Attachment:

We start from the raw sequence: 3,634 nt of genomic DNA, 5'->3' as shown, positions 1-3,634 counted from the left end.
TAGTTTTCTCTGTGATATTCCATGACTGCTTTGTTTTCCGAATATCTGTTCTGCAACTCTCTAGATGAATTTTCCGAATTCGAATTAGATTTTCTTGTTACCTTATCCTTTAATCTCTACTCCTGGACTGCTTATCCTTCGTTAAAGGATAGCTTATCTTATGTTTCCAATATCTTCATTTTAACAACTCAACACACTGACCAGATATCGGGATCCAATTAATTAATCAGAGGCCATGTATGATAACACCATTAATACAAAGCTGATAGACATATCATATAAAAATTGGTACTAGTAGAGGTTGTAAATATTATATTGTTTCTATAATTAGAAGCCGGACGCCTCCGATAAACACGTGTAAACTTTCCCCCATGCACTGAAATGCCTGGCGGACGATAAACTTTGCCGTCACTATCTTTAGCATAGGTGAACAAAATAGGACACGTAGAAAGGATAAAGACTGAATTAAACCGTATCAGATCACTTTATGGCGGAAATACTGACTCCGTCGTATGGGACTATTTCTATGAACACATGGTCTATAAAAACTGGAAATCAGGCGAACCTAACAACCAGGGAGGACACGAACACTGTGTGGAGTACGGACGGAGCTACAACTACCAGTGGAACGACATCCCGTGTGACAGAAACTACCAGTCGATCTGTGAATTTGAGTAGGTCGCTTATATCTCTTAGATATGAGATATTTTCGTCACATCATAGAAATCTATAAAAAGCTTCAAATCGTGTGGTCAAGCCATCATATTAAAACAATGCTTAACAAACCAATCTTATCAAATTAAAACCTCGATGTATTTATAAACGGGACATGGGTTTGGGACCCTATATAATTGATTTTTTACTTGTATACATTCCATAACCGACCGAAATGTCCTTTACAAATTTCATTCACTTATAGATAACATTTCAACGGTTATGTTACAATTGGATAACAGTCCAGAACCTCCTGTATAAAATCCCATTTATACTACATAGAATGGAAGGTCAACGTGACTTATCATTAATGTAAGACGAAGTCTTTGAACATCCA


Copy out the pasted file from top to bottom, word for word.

We start from the raw sequence: 3,634 nt of genomic DNA, 5'->3' as shown, positions 1-3,634 counted from the left end.
TAGTTTTCTCTGTGATATTCCATGACTGCTTTGTTTTCCGAATATCTGTTCTGCAACTCTCTAGATGAATTTTCCGAATTCGAATTAGATTTTCTTGTTACCTTATCCTTTAATCTCTACTCCTGGACTGCTTATCCTTCGTTAAAGGATAGCTTATCTTATGTTTCCAATATCTTCATTTTAACAACTCAACACACTGACCAGATATCGGGATCCAATTAATTAATCAGAGGCCATGTATGATAACACCATTAATACAAAGCTGATAGACATATCATATAAAAATTGGTACTAGTAGAGGTTGTAAATATTATATTGTTTCTATAATTAGAAGCCGGACGCCTCCGATAAACACGTGTAAACTTTCCCCCATGCACTGAAATGCCTGGCGGACGATAAACTTTGCCGTCACTATCTTTAGCATAGGTGAACAAAATAGGACACGTAGAAAGGATAAAGACTGAATTAAACCGTATCAGATCACTTTATGGCGGAAATACTGACTCCGTCGTATGGGACTATTTCTATGAACACATGGTCTATAAAAACTGGAAATCAGGCGAACCTAACAACCAGGGAGGACACGAACACTGTGTGGAGTACGGACGGAGCTACAACTACCAGTGGAACGACATCCCGTGTGACAGAAACTACCAGTCGATCTGTGAATTTGAGTAGGTCGCTTATATCTCTTAGATATGAGATATTTTCGTCACATCATAGAAATCTATAAAAAGCTTCAAATCGTGTGGTCAAGCCATCATATTAAAACAATGCTTAACAAACCAATCTTATCAAATTAAAACCTCGATGTATTTATAAACGGGACATGGGTTTGGGACCCTATATAATTGATTTTTTACTTGTATACATTCCATAACCGACCGAAATGTCCTTTACAAATTTCATTCACTTATAGATAACATTTCAACGGTTATGTTACAATTGGATAACAGTCCAGAACCTCCTGTATAAAATCCCATTTATACTACATAGAATGGAAGGTCAACGTGACTTATCATTAATGTAAGACGAAGTCTTTGAACATCCA